4. Prayer teaches goal setting.
Goals are super important for children and teenagers. Studies show that goal-setting is one of the most highly correlated traits of peak performers and successful individuals, and that goal-setting helps kids gain self-discipline and an internal drive to stay motivated to complete the tasks they’ve set out to do.
Yet some studies show that fewer than 20% of children and teens set goals for themselves.
This, too, is something that prayer helps with.
Part of prayer is asking God for blessings. "Please help me do well in my soccer game."
"Please help me understand the math for my test." "Please help me have fun at summer camp."
Even if kids don’t explicitly work through SMART goal setting (that is, setting goals that are specific, measurable, attainable, relevant and time-bound), asking God for help encourages kids to think about how He can help. Does that mean practicing my free throws? Does it mean getting up a little early to review my notes one more time? Does it mean making an extra effort to be more social and talk to more people I don't know?
Asking God for help and blessings encourages kids to think about what matters to them, and what they need to do to get there.
What atheists don’t seem to understand is that no Christian I’ve ever met thinks working hard for something and praying for something are mutually exclusive. Quite the contrary: one important value in Christianity is to honor God through good deeds and hard work.
In that was, prayer does the opposite of creating adults who don’t know how to solve problems.
5. Prayer teaches gratitude and humility, and keeps the ego in check.
So you’ve set a goal, you’ve asked God for help, you’ve worked hard, and you’ve accomplished your goal. Or maybe you haven’t – maybe you studied hard and you still didn’t ace the test.
Christians now pray to thank God for the outcome -- whatever and however it happened. Just because my team lost, doesn't mean I can't thank God for helping me with my focus when I shot my free throws. Just because I didn't ace the test, doesn't mean I can't be thankful for the parts I did do well.
Children who pray are taught to thank God for their victories and their losses.
In other words, prayer teaches kids to appreciate what they have, and not just what they want.
Psychology studies show that gratitude is important -- and that it can be deliberately cultivated. This isn't to say that prayer is the only way to cultivate gratitude, but it is certainly one very powerful way.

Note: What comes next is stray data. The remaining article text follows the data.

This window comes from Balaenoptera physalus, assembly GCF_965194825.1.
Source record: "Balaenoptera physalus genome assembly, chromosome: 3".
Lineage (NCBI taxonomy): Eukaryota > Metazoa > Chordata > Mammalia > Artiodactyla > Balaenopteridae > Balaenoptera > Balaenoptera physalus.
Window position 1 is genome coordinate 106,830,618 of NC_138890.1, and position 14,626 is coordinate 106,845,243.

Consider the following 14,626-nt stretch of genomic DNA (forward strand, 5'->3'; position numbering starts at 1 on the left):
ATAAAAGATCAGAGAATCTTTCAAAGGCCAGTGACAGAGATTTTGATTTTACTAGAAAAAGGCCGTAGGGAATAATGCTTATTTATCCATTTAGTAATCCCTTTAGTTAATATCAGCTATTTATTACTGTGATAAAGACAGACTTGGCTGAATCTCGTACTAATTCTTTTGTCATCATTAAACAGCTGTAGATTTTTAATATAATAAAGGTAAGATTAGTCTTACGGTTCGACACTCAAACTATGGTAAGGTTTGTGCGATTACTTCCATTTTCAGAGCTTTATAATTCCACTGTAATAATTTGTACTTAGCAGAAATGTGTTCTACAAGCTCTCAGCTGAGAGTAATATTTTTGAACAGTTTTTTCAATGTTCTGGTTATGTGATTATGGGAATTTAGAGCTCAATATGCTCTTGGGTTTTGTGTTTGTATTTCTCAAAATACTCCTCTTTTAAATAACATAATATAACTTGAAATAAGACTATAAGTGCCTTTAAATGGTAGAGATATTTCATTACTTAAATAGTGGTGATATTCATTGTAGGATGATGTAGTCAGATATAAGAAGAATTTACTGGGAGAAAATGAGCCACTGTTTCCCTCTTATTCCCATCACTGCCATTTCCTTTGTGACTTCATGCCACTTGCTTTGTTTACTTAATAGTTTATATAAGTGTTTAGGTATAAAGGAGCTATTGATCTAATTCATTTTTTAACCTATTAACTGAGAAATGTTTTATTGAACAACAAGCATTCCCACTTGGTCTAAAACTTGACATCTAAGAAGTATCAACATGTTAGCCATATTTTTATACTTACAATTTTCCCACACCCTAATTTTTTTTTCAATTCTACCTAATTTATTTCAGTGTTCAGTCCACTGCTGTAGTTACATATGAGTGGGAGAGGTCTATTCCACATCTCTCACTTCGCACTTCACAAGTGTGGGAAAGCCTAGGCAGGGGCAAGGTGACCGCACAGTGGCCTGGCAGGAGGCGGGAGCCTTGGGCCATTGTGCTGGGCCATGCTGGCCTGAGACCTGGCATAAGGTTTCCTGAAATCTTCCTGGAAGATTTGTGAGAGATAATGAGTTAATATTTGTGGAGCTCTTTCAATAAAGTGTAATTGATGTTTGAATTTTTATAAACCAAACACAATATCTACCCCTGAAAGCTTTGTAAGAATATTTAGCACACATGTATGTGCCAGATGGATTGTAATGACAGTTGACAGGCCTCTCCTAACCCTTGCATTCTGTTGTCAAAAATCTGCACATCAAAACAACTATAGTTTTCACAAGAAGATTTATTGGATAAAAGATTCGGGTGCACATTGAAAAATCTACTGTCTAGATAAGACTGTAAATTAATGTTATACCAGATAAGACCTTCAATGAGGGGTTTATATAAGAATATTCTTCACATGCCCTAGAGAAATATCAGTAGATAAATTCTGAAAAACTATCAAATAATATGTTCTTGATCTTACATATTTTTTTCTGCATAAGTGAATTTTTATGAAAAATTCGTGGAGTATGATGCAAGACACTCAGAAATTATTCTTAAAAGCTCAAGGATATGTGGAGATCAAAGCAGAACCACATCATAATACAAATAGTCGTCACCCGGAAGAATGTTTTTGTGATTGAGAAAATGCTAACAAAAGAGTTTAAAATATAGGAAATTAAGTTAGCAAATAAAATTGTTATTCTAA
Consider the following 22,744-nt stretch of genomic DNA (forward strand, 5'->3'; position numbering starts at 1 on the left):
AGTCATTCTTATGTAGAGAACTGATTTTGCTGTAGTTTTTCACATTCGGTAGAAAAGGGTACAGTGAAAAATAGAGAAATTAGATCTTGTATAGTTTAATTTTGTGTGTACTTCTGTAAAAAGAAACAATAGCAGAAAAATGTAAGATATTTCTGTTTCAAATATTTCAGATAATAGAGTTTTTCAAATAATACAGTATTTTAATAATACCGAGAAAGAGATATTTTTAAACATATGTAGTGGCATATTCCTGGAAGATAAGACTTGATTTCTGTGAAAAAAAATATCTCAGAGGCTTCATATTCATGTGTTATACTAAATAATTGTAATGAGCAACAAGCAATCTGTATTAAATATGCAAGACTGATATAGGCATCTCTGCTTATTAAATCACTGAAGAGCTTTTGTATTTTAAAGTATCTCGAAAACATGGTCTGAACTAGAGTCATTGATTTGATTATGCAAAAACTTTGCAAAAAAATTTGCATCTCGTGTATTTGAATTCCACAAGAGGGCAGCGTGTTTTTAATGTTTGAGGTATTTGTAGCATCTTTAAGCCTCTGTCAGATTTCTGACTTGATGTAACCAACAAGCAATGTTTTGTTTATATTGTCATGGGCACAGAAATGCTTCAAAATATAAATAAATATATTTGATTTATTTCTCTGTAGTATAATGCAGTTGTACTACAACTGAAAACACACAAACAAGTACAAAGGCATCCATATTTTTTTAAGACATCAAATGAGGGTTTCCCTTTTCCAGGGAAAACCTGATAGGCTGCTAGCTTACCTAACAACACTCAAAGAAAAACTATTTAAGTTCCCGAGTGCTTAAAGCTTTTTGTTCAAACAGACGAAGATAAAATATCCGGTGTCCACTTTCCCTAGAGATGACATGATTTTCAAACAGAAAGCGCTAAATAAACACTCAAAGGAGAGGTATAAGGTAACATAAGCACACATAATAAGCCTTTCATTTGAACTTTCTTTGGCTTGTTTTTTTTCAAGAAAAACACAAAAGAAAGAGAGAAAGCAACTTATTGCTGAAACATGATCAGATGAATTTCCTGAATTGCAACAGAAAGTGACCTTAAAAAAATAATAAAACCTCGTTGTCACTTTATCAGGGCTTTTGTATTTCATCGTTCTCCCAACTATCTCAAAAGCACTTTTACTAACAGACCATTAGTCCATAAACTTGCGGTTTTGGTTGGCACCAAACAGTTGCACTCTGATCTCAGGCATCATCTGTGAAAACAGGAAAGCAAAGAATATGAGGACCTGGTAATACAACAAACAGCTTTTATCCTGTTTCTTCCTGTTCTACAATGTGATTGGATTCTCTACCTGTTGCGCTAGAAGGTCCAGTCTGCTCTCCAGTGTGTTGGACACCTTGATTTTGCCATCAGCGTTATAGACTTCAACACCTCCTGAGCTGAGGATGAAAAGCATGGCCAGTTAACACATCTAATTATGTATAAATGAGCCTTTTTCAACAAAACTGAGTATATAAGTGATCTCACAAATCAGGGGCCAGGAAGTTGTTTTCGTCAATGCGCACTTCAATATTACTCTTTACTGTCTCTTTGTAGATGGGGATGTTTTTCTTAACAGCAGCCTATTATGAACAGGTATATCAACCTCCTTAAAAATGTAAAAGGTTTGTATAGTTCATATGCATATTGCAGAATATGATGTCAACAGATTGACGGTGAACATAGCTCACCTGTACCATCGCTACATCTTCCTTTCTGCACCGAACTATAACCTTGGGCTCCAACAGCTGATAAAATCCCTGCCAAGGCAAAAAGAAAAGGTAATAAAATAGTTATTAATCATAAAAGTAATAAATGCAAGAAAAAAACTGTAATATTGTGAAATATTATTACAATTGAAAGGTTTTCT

Once people learn to express gratitude, their physical health improves. Their mood improves. Their mental health improves. Here are some more specific, research-supported benefits to gratitude:
• Stronger immune systems
• Less bothered by aches and pains
• Lower blood pressure
• Exercise more and take better care of their health
• Sleep longer and feel more refreshed upon waking
• Higher levels of positive emotions
• More alert, alive, and awake
• More joy and pleasure
• More optimism and happiness
• More helpful, generous, and compassionate
• More forgiving
• More outgoing
• Feel less lonely and isolated.
To learn more about the benefits of gratitude, check out Thanks! How Practicing Gratitude Can Make You Happier, by psychologist and world gratitude expert Robert Emmons.
6. Prayer teaches acceptance.
Let’s take a moment to remember the Serenity Prayer:
God, grant me the serenity to accept the things I cannot change,
Courage to change the things I can,
And wisdom to know the difference.
And let’s look at some of the language Christians use to talk about prayer:
"Give it to God."
"It was God's plan."
Or, as I've sung so many times in "What a Friend We Have in Jesus,"
Oh, what peace we often forfeit,
Oh what needless pain we bear,
All because we do not carry
Ev'rything to God in prayer!
In church, we are often reminded that the Lord will only give us what we can handle – when it feels like too much, you use prayer to share the burden with God. What happened, happened. But I know I can handle this, because I have faith in Jesus.
Acceptance is one of the major components of mindfulness, well-being and happiness. And it is a great way to move past an unfortunate event, rather than dwell and ruminate over it.
In fact, Olivia Fox Cabane wrote in The Charisma Myth: How Anyone Can Master the Art and Science of Personal Magnetism that the two best ways to overcome stress, fear, anxiety, heartbreak, and other negative emotions are:
- Cognitive reframing.
- Imagine giving the burden to a higher power -- God if you believe in him, and someone (or something) else if you don't.
Somehow, I feel like praying to a God you believe in is going to work better than pretending to believe in the power of the universe to relieve your burden. But at the same time, it's interesting to me that imagining a universe/power thingie that you don't actually believe in can provide measurable relief -- and makes me even more convinced of the power of prayer to increase our ability to accept what we cannot change and let go of our problems.
So there you have it. Decades of influential psychology search, and how they apply to prayer. And, sure, there are other techniques you could use to let go of your negative feelings or develop better goal-setting skills. But prayer is certainly a powerful one – and, when combined with all of the other benefits described here, the mere act of prayer is one that can reduce a child’s stress while increasing their resilience, cognitive development and problem solving skills.
I think there are a few morals here:
- Don’t say ignorant stuff about other peoples’ viewpoints, beliefs and values without spending five minutes on Google, first.
- Just because you don’t do something, doesn’t mean people who do are stupid, wrong or bad.
- Whatever your thoughts on God and Christianity, there is no denying the power of prayer.